Bronwyn Parry proves once again that crime is not just the provenance of cityscapes in her genuinely chilling third romantic suspense novel. Dead Heat tells the story of a wounded ranger looking for space and peace in the bush, and a place to start over. Instead, she finds a burgeoning drug cartel, with all the inherent violence this implies. Leading the investigation of the cartel is a former undercover cop, damaged and with a few demons of his own. Fans of Parry’s previous novels will notice a darker tone to Dead Heat, a willingness on Parry’s part to push deeper into the crime aspect and the most sinister side of humanity. New readers should enjoy the extra layer of suspense that the growing emotional connection between the main characters provides. Dead Heat is a well-crafted novel that makes excellent use of its wild setting—and a plot so successfully suspenseful that I stopped reading it before bed!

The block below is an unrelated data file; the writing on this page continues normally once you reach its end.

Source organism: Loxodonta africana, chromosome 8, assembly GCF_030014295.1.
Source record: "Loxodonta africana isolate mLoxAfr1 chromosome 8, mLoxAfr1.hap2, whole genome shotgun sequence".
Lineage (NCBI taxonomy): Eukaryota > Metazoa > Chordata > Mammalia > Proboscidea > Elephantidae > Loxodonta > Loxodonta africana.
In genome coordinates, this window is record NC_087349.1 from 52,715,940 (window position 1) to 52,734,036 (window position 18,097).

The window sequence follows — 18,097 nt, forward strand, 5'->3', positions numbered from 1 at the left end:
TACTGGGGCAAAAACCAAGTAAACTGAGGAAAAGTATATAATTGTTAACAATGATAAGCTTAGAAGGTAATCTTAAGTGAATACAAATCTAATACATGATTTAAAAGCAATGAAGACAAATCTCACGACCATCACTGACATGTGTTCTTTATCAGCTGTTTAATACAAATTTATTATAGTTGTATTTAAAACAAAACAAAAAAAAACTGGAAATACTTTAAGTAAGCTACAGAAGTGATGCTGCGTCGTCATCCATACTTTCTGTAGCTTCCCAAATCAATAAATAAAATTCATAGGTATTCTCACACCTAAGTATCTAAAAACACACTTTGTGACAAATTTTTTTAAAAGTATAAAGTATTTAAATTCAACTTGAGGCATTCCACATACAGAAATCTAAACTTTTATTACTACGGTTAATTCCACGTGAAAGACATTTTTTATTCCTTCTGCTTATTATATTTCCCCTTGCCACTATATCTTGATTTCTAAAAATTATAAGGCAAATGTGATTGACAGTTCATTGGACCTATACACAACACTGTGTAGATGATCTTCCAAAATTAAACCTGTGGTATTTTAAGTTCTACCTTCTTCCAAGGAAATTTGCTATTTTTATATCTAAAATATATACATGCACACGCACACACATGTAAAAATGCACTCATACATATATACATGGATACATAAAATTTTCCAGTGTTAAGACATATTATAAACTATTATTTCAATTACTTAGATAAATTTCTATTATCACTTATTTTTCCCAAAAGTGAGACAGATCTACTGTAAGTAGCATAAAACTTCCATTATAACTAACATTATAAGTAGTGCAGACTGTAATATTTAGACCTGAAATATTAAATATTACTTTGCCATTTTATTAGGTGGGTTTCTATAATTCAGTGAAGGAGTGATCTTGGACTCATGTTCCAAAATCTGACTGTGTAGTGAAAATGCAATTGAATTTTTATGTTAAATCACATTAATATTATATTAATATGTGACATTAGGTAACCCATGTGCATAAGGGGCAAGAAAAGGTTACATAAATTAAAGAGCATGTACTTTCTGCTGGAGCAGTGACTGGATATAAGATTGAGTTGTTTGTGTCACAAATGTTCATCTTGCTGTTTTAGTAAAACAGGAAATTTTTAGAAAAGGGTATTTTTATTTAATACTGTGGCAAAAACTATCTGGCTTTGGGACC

Kate Cuthbert is publishing manager for the Australian Library and Information Association. This review first appeared in the Feb/March issue of Bookseller+Publisher Magazine.

BOOK REVIEW: Past the Shallows (Favel Parrett, Hachette)

The wild coast of Tasmania provides a moody backdrop for this story of two young boys. Harry and his older brother Miles live in a tumbledown shack with their worn-down and bitter father, who is a fisherman with his own boat. Their mother died some years earlier and the boys’ memories of her and her death are sketchy. Fishing is a cold, tough way to make a living, and when the boys’ oldest brother Joe leaves town, Miles knows he is stuck with helping his dad on the boat, even though he hates it. Harry is scared of the water and has been spared fishing because of seasickness. One day when their father insists both boys go out on the boat in rough weather, a tragedy seems inevitable. This debut novel doesn’t have a single excess word and the characters are thoroughly believable. Harry in particular is captured with a charm and vulnerability that is really touching. Favel Parrett shows a lot of patience and restraint in her first but hopefully not her last novel. She is a seriously good writer. This book reminded me of Danielle Wood’s The Alphabet of Light and Dark, also set in Tasmania, and the way the young characters were captured put me in mind of Jasper Jones a bit.

Heather Dyer is the owner of Fairfield Books in Melbourne. This review first appeared in the April issue of Bookseller+Publisher magazine.

Bestsellers this week